Learn About Haemorrhoid Haemorrhoid is a common anal disease. Patients who have haemorrhoids suffer from bleeding during bowel movements, prolapse of haemorrhoids and pain at the anus. Not all bleeding during bowel movements are caused by haemorrhoids. Some resulted from other colorectal pathology e.g. cancer, inflammation, diverticulum, etc. Hence, colonoscopy is included in the management of haemorrhoids.


Causes of haemorrhoids
  • The exact causes are not confirmed. Chronic constipation, chronic straining, the lack of dietary fibre from fruits and vegetablesin in one's diet, prolonged sitting, pregnancy, old age and genetic hereditary may contribute to the formation of haemorrhoids.
  • The cushion of tissue filled with veins, situated at the upper anal canal, is a tissue found in all normal human beings. The enlarged, bleeding and prolapsed cushion of tissue is regarded as haemorrhoid.

Types of Haemorrhoids
Internal Haemorrhoids: Haemorrhoids above the anal dentate line
Intero-external Haemorrhoids: A mixture of internal and external haemorrhoids
External Haemorrhoids: Haemorrhoids below the dentate line are like the extra skin at the anal opening. Once embolism happens (i.e. blood coagulation in the haemorrhoids), patients will feel uncomfortable whether sitting or standing.

Common Symptoms of Haemorrhoids
  • Anal bleeding during or after defecation
  • Prolapse
  • Anal itching
  • Feeling painful when the haemorrhoids are strangulated and thrombosed.

Other causes of anal bleeding
  • Colorectal cancer
  • Polyps
  • Anal fissure
  • Anal fistulae
  • Perianal abscesses
  • Inflammatory bowel disease

Treatments of Haemorrhoids

Examinations by doctors are necessary: consultation, digital rectal examination (DRE) and anoscopy help defining the type sand stages of haemorrhoids in order to find out the appropriate treatments. Colonoscopy is usually needed to exclude the possibility of other colonic pathology, especially cancer.


Treatments

Treatments include conservative treatments and surgery. Choice of treatments depends on the symptoms, stages and types of haemorrhoids.


Local treatment:
  • Suitable for early haemorrhoids which only bleed but do not prolapse.
  • Haemorrhoid ligation
  • Injection of sclerosant
  • Haemorrhoid artery ligation (HAL)

Haemorrhoidectomy:
  • Suitable for serious haemorrhoids such as prolapsed haemorrhoids, thrombosed and strangulated hemorrhoids or haemorrhoids that do not turn better after conservative treatments.
  • Safe and effective.
  • Post-surgical complications include damages of sphincter muscle, fecal incontinence and narrowing of anus. These complications are rare in modern surgery.
  • Surgery such as stapled haemorrhoidectomy usually take place under general or local anesthesia.

Open diathermy haemorrhoidectomy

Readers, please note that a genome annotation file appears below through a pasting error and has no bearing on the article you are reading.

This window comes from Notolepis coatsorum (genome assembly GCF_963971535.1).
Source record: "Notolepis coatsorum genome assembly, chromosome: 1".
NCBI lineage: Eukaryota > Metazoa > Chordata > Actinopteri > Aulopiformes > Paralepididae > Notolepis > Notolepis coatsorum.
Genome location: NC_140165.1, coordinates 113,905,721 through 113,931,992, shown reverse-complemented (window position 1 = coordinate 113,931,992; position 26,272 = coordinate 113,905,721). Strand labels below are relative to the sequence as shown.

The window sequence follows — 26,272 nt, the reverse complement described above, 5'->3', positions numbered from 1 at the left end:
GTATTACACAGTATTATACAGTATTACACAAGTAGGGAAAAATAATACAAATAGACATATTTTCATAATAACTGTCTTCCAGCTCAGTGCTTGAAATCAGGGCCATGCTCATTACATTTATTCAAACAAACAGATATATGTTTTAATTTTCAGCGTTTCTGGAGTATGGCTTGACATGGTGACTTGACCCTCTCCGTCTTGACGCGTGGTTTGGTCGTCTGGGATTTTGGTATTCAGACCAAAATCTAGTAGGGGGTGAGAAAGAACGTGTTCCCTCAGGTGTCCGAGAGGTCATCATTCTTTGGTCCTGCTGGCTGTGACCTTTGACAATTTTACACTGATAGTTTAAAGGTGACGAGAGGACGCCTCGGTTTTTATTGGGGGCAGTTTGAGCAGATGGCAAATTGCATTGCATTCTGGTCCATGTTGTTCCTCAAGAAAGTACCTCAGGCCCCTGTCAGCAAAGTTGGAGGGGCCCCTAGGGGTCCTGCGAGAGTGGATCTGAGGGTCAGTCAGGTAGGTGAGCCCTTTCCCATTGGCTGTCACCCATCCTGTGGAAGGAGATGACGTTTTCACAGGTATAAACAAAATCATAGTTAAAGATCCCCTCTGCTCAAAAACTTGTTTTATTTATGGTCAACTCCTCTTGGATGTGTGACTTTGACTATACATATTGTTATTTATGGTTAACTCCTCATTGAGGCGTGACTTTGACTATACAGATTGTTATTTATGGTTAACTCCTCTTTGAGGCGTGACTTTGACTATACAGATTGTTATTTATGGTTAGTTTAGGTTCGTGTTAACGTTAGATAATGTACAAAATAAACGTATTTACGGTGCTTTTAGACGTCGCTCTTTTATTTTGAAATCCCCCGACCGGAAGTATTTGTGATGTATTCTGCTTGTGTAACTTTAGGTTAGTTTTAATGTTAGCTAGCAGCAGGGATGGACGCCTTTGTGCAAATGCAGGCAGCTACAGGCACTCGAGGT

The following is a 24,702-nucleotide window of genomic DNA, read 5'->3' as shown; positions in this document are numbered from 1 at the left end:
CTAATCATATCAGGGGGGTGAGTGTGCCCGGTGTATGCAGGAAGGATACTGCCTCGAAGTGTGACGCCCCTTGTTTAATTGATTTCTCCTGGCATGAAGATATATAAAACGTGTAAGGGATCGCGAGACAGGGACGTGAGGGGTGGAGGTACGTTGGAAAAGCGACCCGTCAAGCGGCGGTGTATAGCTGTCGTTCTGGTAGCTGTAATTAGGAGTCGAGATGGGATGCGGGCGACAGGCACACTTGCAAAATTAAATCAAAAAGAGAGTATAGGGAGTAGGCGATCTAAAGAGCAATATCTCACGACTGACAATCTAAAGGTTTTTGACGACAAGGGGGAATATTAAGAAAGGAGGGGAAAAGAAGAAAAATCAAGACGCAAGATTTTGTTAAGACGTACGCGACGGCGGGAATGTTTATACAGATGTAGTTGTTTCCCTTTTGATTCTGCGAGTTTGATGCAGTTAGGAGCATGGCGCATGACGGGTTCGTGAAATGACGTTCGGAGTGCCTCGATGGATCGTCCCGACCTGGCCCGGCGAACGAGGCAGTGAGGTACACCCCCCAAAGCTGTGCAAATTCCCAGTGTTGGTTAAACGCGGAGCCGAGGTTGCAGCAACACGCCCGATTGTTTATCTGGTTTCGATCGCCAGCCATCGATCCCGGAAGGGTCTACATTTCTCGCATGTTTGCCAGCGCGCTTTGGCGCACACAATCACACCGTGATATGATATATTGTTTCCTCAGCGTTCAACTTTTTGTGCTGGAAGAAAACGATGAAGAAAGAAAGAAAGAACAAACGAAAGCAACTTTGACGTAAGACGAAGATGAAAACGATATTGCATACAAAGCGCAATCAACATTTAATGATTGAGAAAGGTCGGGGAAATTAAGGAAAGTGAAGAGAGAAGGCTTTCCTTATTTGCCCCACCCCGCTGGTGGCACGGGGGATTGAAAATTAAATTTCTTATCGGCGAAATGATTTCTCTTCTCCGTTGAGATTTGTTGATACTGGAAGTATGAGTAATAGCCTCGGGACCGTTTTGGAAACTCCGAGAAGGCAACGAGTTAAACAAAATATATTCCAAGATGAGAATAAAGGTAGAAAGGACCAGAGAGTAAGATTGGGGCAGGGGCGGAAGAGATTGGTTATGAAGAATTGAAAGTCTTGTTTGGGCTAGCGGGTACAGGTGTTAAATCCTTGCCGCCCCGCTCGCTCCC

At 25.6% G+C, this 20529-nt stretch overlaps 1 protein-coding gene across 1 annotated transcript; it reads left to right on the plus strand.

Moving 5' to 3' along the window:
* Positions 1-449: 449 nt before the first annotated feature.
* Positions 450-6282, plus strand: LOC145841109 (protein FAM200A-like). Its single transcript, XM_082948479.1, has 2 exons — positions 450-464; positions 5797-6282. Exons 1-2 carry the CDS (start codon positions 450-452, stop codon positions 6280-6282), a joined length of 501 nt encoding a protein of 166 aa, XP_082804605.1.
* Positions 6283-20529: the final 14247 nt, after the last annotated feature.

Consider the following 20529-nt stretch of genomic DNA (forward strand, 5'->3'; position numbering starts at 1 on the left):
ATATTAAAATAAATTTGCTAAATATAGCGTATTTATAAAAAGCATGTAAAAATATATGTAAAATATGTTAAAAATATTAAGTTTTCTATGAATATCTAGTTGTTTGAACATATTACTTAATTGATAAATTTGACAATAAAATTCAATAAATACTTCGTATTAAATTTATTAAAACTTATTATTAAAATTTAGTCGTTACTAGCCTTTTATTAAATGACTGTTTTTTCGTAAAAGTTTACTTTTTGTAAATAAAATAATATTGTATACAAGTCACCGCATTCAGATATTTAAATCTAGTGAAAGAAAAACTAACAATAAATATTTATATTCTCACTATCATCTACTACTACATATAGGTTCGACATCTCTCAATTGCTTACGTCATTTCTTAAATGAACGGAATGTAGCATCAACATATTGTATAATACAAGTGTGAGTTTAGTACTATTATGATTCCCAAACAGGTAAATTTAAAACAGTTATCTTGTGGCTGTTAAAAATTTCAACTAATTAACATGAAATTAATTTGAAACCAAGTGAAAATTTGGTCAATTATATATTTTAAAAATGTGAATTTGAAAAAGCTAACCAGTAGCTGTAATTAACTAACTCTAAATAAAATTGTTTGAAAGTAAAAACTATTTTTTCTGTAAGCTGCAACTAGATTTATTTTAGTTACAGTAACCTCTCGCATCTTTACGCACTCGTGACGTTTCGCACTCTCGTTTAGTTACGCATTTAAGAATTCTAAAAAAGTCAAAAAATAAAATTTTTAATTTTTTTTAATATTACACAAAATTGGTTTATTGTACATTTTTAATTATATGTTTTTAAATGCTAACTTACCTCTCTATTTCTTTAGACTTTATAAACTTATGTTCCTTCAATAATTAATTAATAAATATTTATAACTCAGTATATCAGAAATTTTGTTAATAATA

• Effective in curing all kinds of haemorrhoids. Internal and external haemorrhoids can be excised simultaneously. Suitable for patients who suffer from serious external haemorrhoids.
  • The procedure takes 30-45 minutes
  • Post-surgical wound pain at the anus lasts for a few days to 1 week and can usually be controlled by painkillers.
  • Closing up of wound takes approximately 6 weeks.

Stapled haemorrhoidectomy
  • Disposable surgical instruments
  • Applicable to internal haemorrhoids of Grade 3 and 4
  • The procedure takes 30-45 minutes
  • The haemorrhoid is pushed 3-5cm back into the anus
  • Excises the mucous membrane of the prolapsed internal haemorrhoid
  • Cut the blood supply of the mucous membrane of the external haemorrhoid so that it will shrink gradually.
  • Excises and fixes simultaneously
  • The slight post-surgical discomfort will last for a few days. No pain or wounds at the anus.

Comparison between the two surgery
Open diathermy haemorrhoidectomy Stapled haemorrhoidectomy
Choices of Surgery Excision of the haemorrhoid by diathermy. Excise and fix the anal mucous membrane by stapled haemorrhoidectomy
Intensity of Pain Wound pain at anus is more intense Short-term and slight discomfort
Handling of wounds As the wound is exposed, cleaning of wound after each bowel movement and a special cushion may be needed. No special caring is needed as the wound is not exposed
Recovery Time Longer Shorter
Recurrence rate within 1 year 1% 8%
Fee Lower Higher

Prevention of haemorrhoids
  • The best way is to maintain a healthy lifestyle
  • Avoid straining during bowel movements
  • Apart from eating abundant vegetables, fruits and cereals, drink sufficient fluid to soften the stools and to maintain a regular bowel habit.
  • Exercise regularly to promote blood circulation.
  • If long hours of sitting are required at work, try to take a rest by standing or walking for awhile.

Grading of Internal Hemorrhoids by Degree of Prolapse
Stage 1: The haemorrhoid bleeds but does not prolapse from the anus.
Stage 2: The haemorrhoid protrudes upon defecation but spontaneously reduces.
Stage 3: The haemorrhoid protrudes upon defecation but can be pushed back with a finger.
Stage 4: The haemorrhoid protrudes from the anus all the time, and cannot be pushed back into the anal canal.